Edmonton Journal

Downpours and drought grow crop prices

Wheat, corn prices experience biggest rally in three years


Toomuchrai­nintheU.S.and not enough in Europe and Canada sparked the biggest weekly rally in wheat and corn prices in three years.

Wheat futures jumped 14 per cent in Chicago this week, and are poised to enter a bull market. Corn climbed 8.3 per cent and milling wheat added 8.2 per cent in Paris. The advances are the largest since 2012. Soybeans heading for the biggest gain since October.

Downpours across the U.S. Midwest and Plains are eroding grain quality, while fields in France and Canada have been parched by heat and dry weather.

The El Nino developing across the Pacific risks cutting Australia’s wheat crop to the smallest in eight years, according to National Australia Bank Ltd.

“Market participan­ts just don’t know how much damage the adverse weather will cause, and that has created some panic buying,” Gordon Linn, the president of Linn & Associates in Chicago, said. “Emotional markets tied to weather will be very volatile. June weather rallies rarely continue through July.”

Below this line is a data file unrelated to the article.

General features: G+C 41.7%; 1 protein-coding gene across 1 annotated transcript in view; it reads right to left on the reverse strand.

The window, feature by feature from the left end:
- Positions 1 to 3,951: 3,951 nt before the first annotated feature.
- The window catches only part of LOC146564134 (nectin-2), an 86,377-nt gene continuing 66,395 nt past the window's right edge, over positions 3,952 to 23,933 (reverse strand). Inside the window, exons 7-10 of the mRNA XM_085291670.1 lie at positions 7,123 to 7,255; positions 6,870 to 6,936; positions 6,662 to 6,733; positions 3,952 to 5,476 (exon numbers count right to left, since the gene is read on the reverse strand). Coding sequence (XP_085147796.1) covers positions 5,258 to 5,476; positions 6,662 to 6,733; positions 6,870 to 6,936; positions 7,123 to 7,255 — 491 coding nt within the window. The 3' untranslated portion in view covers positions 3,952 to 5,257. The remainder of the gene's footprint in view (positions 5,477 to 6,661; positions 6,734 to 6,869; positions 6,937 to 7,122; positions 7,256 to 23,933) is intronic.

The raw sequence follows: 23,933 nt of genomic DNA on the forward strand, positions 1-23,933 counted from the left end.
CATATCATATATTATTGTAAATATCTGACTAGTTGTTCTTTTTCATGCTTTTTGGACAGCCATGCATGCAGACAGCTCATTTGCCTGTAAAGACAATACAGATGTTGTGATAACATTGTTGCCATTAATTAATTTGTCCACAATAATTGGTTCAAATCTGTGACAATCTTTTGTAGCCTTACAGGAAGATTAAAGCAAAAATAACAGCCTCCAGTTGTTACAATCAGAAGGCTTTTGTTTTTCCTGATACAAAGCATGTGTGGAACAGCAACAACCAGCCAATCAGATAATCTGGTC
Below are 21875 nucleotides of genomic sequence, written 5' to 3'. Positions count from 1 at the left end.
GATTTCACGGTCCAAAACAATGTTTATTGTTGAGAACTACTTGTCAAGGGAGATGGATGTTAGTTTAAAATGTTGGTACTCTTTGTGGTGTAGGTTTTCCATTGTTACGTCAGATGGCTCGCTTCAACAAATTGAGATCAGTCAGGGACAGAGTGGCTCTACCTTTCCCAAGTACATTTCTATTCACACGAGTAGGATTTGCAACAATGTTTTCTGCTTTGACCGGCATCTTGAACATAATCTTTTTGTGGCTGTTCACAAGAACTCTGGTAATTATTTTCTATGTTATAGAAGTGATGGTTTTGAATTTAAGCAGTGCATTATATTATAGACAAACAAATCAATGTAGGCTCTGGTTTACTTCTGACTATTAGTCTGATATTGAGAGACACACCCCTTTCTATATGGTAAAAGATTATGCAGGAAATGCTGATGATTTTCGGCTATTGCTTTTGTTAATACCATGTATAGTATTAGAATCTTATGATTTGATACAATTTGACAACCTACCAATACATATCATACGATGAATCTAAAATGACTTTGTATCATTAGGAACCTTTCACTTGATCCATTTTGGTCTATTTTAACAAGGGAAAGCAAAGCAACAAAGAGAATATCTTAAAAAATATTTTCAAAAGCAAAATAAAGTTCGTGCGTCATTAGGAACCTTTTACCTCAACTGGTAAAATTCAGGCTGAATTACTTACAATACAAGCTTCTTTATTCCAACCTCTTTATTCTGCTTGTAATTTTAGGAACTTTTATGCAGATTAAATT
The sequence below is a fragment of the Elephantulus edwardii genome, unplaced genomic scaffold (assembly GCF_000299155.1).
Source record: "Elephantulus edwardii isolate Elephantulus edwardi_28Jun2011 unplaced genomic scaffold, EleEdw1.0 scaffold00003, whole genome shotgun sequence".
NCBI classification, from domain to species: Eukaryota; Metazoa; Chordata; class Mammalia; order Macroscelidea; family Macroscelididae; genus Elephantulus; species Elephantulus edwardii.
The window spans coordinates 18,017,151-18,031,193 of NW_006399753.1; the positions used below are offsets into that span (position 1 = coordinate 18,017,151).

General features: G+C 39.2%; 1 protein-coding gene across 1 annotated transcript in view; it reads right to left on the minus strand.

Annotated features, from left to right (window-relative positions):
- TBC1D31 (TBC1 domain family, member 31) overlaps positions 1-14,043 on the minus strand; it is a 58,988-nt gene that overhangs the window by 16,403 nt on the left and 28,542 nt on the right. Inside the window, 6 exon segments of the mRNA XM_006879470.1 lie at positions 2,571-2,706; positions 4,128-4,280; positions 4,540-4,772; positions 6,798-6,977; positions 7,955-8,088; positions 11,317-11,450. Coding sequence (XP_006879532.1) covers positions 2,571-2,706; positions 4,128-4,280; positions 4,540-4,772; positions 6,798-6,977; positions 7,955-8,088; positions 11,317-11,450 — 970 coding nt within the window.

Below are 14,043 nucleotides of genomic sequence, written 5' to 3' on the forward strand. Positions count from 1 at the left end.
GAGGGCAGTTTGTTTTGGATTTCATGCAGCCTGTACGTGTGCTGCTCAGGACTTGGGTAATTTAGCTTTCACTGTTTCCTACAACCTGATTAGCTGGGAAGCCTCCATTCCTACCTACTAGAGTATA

Parts of the U.S. Midwest received three times more rain than usual this month, and Illinois is headed for the wettest June since before 1895, according to Chicagobas­ed forecaster T-Storm Weather LLC. U.S. winter wheat, corn and soybeans classified as good or excellent all fell two percentage points on June 21 from a week earlier, and conditions should show further losses in Monday’s update from the government, Linn said.

Wheat futures for September delivery rose 4.7 per cent to $5.635 a bushel at 10:37 a.m. on the Chicago Board of Trade. A settlement at that level would leave prices up 21 per cent from the closing low on May 5, meeting the common definition of a bull market.

Corn futures for September delivery climbed 1.5 per cent to $3.885 a bushel on the CBOT.

Crops in parts of Europe and Canada aren’t getting enough rain, and the hot weather next week will threaten to reduce yields, Commodity Weather Group LLC said in a report Friday. Top soils were dry in Saskatchew­an, Canada’s biggest wheat-growing region, with crop developmen­t delayed, according to the province’s agricultur­e ministry.

In France, Europe’s biggest wheat and corn grower, maximum temperatur­es in the south and centre regions may exceed 35 C from Wednesday, Meteo-France predicts.

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